Who am I?
In the steampunk world, I am Lucretia Strange, the Baroness Strange. I run the Promethean Society, and do a variety of presentations at steampunk conventions.

In the real world, I am Cassie Beyer and a historian with a blog, History, Interrupted, devoted to history, steampunk, costuming, popular culture and other eclectic interests.

You can best reach me through the Promethean Society or through Cassie@AlterEgoDesign.netAlterEgo is my freelance web design endeavor focused on small businesses, individuals and organizations.


Red steampunk outfitFrom Shirt to Shrug

I really hate sewing sleeves and collars.  They need patterns, and getting curved pieces to match up smoothly is a major pain. So I was more than a little intimidated by the idea of this shrug, which is pretty much nothing but sleeves and a collar.

Then it occurred to me what I wanted was essentially a shirt with most of the body removed, and that's exactly how I should create one.

Recycling Rejected Clothing

I started with a Goodwill shirt made out of "polyester with polyethylene coating." This thing has never come within a mile of a natural fiber. The upside of that is it can't fray.  But that's not very steampunk, is it?  By material, not really, but by look, sure.  In small quantities, it gives a leather-like impression.  (As a shirt, it billowed far too much to appear leathery.)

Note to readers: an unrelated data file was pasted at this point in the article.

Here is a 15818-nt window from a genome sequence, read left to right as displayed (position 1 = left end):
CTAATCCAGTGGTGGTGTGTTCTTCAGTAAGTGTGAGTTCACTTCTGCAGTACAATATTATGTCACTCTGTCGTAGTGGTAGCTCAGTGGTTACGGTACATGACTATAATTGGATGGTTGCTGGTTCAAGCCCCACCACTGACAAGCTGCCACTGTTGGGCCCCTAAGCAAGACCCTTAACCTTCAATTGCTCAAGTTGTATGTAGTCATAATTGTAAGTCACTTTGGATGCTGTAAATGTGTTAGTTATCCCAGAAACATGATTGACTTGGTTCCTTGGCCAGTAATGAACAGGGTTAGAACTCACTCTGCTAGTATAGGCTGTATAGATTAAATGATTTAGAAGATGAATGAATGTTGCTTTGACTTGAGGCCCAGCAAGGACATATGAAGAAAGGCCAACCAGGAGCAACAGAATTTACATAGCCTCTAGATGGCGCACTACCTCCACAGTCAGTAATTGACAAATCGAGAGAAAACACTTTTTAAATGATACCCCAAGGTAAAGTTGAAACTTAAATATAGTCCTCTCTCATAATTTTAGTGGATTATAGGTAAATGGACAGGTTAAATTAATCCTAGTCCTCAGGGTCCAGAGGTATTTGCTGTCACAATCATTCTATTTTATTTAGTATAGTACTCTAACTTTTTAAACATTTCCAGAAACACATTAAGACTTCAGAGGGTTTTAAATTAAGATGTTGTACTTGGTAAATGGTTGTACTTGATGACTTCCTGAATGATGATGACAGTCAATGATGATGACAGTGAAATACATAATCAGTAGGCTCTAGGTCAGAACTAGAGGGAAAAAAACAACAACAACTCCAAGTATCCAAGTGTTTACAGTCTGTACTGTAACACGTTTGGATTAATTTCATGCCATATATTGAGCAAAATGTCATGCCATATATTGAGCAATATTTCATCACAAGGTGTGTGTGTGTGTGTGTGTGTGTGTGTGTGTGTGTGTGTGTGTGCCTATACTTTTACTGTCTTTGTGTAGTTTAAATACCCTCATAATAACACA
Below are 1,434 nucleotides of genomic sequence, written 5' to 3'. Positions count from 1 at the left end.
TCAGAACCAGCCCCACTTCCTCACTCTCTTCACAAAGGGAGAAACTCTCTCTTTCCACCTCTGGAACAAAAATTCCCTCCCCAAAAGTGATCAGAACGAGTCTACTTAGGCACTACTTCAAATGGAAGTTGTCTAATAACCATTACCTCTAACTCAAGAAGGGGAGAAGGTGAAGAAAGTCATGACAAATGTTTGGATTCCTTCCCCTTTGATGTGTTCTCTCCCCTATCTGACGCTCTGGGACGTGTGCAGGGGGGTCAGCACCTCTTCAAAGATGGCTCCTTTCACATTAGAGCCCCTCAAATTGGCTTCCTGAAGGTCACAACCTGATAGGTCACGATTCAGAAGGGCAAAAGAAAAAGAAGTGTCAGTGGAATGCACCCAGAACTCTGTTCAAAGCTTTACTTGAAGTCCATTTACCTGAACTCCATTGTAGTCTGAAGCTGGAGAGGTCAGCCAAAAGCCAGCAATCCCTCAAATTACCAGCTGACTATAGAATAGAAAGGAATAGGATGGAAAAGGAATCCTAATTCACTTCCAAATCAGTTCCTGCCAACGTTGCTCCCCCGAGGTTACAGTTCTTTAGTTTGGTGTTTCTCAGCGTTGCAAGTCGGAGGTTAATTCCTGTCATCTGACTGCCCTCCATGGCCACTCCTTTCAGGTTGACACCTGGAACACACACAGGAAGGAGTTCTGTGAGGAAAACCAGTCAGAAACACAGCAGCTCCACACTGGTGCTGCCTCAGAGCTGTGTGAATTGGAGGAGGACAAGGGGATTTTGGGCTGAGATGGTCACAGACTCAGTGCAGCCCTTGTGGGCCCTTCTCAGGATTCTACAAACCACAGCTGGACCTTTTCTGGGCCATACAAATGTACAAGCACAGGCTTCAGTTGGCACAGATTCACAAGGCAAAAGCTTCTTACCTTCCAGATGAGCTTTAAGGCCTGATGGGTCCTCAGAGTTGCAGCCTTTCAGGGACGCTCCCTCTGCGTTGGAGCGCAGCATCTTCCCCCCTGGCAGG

As an Aside:  Consider that someone had to design this and then some port of approval process agreed that this was a good idea..  Then, a minimum of one buyer agreed with this conclusion, although I wouldn't hazard a guess as to which decade this would have occurred.  There is no reason for any sane person to have worn that shirt...ever.

I'd like to think of my costume collection as a closet for wayward and abused articles of clothing.  They're given a good home and find new purpose in existence.

Building the Shrug

Step one: Go to a thrift store and get an appropriate shirt. Appropriate depends entirely on what kind of look you're wanting. If you're thinking leather, check out the coats. You can often get a leather coat at Goodwill for $10-$20 bucks. Do keep in mind that working with leather can be more difficult. You might not be able to hem it (although leather doesn't unravel, so it's not strictly necessary).

shirt to shrug Step two: Cut off the excess material. You may want to start by leaving an overly generous amount of material, trying it on, and then trimming to suit. You can never try something on too often. Also, remember to leave enough material to hem, if you're going to hem.

shirt to shrugBe careful not to compromise the sleeves. I started about 2 inches below the bottom of where the sleeve joins the torso and cut straight across, then diagonally cut out the front.

shirt to shrugStep three: Accessorize and modify to taste. Some suggestions:

  • Replace the buttons. Most shirts have boring, plastic buttons. There are plenty of better buttons out there. You can pick them up online or at any fabric store.
  • Shorten the sleeves. You can either cut them off where you want them to end, or cut them but leave extra material you can roll up.
  • Add epaulettes to the shoulders if you're looking for a more military look.
  • Alter the collar, such as by trimming it down or standing it up.